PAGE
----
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44 Power and Powerlessness of Intellectuals in Turkey International Freedom of Exchange. ‘Two Sentenced for ‘Insulting Turkishness’ as European Court Rules Against Turkey’. Ifex.org. 16 October 2007. viewed on 25 January 2010, http://www.ifex.org/turkey /2007/10/16/two_sentenced_for_insulting_turkishness/.
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Powerlessness, Lamentation and Nostalgia: Discourses of the Post-Soviet Intelligentsia in Modern Latvia Olga Procevska Abstract During the transformation and collapse of the Soviet system, the intelligentsia was perhaps the most influential advocate of ideological, political and social change. Later a new political elite came to power, gradually marginalizing the intelligentsia in decision-making circles and evoking its yearning for the recent past. References to the accomplishments of the perestroika period (1985-1989) remain an essential foundation of identity for intellectuals in today’s Latvia, preventing them from adopting new roles and discourses. Therefore a specific post-Soviet public intellectual now exists - unable to switch from tactics of accusation and reproduction of 20-year-old myths to taking responsibility in a democratic society, unable to maintain the functions of leader and legislator and retreating in nostalgia.
***** 1. An Obligation of Nostalgia Nostalgia is no longer regarded as a disease as it was between the 17th and 19th centuries, but it also has ceased to be viewed as curable.
Alienation from home, longing for another time and place are seen as inherent components of modern, postmodern and post-postmodern societies.
Especially distance and strangeness have been viewed as natural characteristics of an intellectual.1 Intellectuals are said to dwell in the lands of ideals and goals, usually leaving practical matters to others and moving on to new ideals and goals. Thus an intellectual is never home, never settled down;
he is meant to be nomadic because being on a quest is the essence of being an intellectual. Attachment and engagement is viewed as a threat to the freedom of his thought and successful functioning of the intellectual.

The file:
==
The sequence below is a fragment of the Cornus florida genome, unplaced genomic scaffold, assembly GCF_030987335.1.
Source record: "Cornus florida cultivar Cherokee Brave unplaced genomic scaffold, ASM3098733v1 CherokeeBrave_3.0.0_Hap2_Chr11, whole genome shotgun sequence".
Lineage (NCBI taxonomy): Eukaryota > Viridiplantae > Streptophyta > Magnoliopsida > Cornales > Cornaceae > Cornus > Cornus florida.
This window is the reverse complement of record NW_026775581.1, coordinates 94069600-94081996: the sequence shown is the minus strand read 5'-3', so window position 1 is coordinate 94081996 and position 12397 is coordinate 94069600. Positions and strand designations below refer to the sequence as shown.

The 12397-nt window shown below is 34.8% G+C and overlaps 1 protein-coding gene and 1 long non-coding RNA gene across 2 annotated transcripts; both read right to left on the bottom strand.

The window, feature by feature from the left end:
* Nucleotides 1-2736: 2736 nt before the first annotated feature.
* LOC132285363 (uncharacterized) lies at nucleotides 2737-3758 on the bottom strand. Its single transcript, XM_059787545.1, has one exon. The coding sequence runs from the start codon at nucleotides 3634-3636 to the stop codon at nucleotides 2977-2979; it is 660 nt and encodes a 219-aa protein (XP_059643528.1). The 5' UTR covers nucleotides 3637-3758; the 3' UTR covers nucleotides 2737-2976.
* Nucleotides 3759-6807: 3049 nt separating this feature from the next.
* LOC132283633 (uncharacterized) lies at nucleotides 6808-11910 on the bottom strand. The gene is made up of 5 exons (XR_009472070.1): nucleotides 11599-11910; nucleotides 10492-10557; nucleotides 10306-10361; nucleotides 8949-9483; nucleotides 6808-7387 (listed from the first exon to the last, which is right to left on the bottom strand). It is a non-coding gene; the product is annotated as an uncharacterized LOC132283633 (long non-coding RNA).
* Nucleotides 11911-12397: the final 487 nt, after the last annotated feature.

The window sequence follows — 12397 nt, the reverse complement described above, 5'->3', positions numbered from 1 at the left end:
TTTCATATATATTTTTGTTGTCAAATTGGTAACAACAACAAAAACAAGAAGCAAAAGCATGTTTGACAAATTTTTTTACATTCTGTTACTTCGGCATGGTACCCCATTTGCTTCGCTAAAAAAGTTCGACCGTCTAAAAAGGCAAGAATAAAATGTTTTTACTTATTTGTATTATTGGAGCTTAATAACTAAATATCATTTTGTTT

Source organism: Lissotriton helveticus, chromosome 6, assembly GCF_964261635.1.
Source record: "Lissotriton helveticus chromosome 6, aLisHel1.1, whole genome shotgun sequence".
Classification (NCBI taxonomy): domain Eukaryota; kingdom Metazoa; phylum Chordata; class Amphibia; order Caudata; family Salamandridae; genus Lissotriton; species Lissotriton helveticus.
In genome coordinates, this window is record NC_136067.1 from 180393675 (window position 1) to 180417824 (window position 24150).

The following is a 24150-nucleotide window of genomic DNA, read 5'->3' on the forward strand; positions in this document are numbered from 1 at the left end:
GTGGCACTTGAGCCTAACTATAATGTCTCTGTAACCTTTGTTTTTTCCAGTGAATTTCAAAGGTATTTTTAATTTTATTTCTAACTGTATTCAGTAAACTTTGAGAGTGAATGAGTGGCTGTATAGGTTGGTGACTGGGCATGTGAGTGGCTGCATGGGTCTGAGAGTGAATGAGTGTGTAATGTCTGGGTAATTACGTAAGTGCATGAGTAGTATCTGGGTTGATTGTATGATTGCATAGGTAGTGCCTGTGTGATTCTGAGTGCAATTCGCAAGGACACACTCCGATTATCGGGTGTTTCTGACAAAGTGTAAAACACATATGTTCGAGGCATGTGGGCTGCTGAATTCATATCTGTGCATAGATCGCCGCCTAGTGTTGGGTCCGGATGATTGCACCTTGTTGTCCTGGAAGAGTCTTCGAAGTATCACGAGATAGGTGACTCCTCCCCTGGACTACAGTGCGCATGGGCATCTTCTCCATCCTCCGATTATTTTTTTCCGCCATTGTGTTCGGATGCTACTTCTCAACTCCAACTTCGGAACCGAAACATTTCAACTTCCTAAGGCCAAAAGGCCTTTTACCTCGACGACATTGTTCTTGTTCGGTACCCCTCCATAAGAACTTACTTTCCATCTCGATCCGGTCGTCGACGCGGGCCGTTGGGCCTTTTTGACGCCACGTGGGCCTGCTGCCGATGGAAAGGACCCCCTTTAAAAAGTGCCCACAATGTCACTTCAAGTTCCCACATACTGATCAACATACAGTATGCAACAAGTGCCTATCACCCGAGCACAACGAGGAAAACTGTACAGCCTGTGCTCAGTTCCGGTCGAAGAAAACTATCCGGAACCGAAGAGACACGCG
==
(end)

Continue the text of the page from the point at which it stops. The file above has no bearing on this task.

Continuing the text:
Post-Soviet intellectuals are especially exposed to risks of nostalgia not just because they are intellectuals, but also because outbreaks of nostalgia are especially common in societies after revolutionary periods. The turmoil of revolutionary and post-revolutionary events makes stability (even stagnation) seem more valuable.2 Some authors even consider nostalgia an integral component of every social change, including Professor Mitja Velikonja of the University of Ljubljana, who emphasizes its twofold nature of lamentation and glorification in his definition:
48 Powerlessness, Lamentation and Nostalgia A complex, differentiated, changing, emotionladen, personal or collective, (non)instrumentalized story that binarily laments and glorifies a romanticized lost time, people, objects, feelings, scents, events, spaces, relationships, values, political and other systems, all of which stand in sharp contrast to the inferior present. It is a mourning for the irreversible loss of the past, a longing for it, and it frequently involves a utopian wish and even an effort to bring it back.However, several sociologists admit that in former socialist states nostalgia is rarely viewed as something that should be acted upon; the desire to restore socialist order is uncommon.4 Mostly in post-socialist societies nostalgia is mediated by popular culture and media and takes the form of lamentation or irony.
2. Perestroika and its Heirs Initially both the intelligentsia and glasnost were state projects in the Soviet system. However, during the years of perestroika, the intelligentsia gained unprecedented authority and an image as the ‘nation’s consciousness’ by filling in the gaps in official discourse, openly talking about things that previously were silenced and limited only to a small group of dissidents in samizdat or the private sphere of kitchen talk: deportations, ecological problems, unbalanced migration, corruption, and threats to the traditions and languages of Soviet minorities. It has to be taken into account that in Latvia the most important discourses of perestroika were different from those of Soviet Russia - human rights received no significant attention, but there was a huge emphasis on ecology, language and migration issues.